Beth Brown Memorial Award Winners for 2022
Dara Norman NSF's NOIRLab
The AAS supports a prize program at the annual meeting of the National Society of Black Physicists (NSBP): the Beth Brown Memorial Awards. They honor the memory of a vigorous and engaged young astronomer who passed away at age 39 from a pulmonary embolism. Beth Brown earned her bachelor's degree from Howard University and, in 1998, became the first African American woman to earn a PhD from the University of Michigan's astronomy department. She died in 2008 just before beginning a new position as Assistant Director for Science Communication at NASA's Goddard Space Flight Center. Although her time working in the professional astronomical community was short, she had a significant impact on our discipline, not least by serving as a role model for many students from underrepresented groups.
L-R: Tom Rice, AAS Education & Mentoring Specialist; Beth Brown Memorial winners Chris Carr, Caprice Phillips, Hodari-Sadiki Hubbard-James, and Myles Pope; and Mildred Peyton, AAS DEI Committee Support Specialist.
Three awards are given: best poster presentations by an undergraduate and a graduate student, and best oral presentation by either an undergraduate or a graduate student. At its recent meeting, the recipients of the 2022 awards were announced:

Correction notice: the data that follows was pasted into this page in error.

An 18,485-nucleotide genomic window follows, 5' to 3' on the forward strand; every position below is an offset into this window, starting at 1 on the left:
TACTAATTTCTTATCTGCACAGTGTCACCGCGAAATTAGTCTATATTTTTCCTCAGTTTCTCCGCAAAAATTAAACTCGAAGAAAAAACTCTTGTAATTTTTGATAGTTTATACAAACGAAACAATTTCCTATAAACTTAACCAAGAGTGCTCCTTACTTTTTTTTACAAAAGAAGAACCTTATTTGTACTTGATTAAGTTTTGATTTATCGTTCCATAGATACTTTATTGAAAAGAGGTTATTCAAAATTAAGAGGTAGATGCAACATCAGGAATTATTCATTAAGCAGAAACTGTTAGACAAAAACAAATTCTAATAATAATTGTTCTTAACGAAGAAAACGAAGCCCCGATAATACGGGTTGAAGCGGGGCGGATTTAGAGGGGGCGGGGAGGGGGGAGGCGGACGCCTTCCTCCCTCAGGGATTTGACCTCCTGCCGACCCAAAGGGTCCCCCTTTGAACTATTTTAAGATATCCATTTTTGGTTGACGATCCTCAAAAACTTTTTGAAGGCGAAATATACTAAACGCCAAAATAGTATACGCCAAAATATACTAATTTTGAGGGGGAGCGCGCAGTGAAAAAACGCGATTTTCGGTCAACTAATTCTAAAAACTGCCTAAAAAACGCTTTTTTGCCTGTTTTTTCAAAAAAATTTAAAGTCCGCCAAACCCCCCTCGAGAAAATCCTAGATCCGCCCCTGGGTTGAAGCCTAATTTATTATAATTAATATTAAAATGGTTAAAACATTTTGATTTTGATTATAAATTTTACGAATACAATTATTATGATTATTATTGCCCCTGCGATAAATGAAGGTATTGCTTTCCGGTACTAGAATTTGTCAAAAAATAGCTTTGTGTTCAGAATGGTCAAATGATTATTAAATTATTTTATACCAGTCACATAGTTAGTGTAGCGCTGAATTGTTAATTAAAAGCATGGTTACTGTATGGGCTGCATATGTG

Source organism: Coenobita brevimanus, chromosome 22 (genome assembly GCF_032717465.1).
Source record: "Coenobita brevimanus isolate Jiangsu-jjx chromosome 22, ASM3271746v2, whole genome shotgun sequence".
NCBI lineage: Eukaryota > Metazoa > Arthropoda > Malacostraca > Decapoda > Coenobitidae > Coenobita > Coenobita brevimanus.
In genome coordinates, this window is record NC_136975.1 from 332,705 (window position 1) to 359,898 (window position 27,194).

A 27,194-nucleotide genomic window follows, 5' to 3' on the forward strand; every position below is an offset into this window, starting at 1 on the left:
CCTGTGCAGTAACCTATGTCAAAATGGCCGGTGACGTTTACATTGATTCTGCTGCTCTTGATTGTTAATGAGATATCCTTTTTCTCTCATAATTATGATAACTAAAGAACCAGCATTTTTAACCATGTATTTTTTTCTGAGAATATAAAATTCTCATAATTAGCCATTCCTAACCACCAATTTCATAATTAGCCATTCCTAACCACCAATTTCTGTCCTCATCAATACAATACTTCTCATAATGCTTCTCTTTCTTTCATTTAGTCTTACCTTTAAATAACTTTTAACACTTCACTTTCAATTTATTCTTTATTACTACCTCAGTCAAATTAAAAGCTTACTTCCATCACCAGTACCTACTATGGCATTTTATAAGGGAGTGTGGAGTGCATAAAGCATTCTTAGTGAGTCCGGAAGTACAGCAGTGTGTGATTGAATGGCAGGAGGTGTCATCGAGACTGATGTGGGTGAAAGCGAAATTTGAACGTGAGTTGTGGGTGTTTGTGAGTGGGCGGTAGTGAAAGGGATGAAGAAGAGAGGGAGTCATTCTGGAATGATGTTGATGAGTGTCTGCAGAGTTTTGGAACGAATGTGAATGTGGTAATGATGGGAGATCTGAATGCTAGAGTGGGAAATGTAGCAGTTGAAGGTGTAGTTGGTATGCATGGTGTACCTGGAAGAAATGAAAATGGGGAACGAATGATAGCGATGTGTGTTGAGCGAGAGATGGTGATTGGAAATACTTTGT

- Best Undergraduate Poster Presentation: Myles Pope (Howard University), "Accurate Masses of Extraordinary Red Giants"
- Best Graduate Poster Presentation: Kiersten Boley (The Ohio State University), "Impacts on Planet Formation: Planet Occurrence Rates in the Metal-Poor Regime"
- Memorial Oral Presentation: Caprice Phillips (The Ohio State University), "Is LTT 1445 Ab a Hycean World or a cold Haber World? Exploring the Potential of Twinkle to Unveil Its Nature"
In addition, the judges — members of the NSBP's Astronomy and Astrophysics (ASTRO) Group, which often includes representatives of the AAS Committee on the Status of Minorities in Astronomy (CSMA) — decided to award Honorable Mentions to graduate student Hodari-Sadiki Hubbard-James (Georgia State University) for his poster entitled "Spectroscopic Identification of Young and Active K Dwarfs Within 25 Parsecs," and to graduate student Chris Carr (Columbia University) for his oral presentation entitled "Regulating Star Formation with a Hot Circumgalactic Medium."
We provide each of the award winners with complimentary AAS membership for one year along with complimentary registration to an upcoming AAS or Division meeting to present their research, plus up to $1,000 to cover the cost of food, lodging, and travel.
The winner of the oral-presentation award also gets invited to give talks at both Howard University and the University of Michigan, focusing on their path into research astronomy. The AAS covers the costs of food, lodging, and travel to Howard University and covers the cost of airfare to Michigan, while the University of Michigan pays the winner's food and lodging expenses.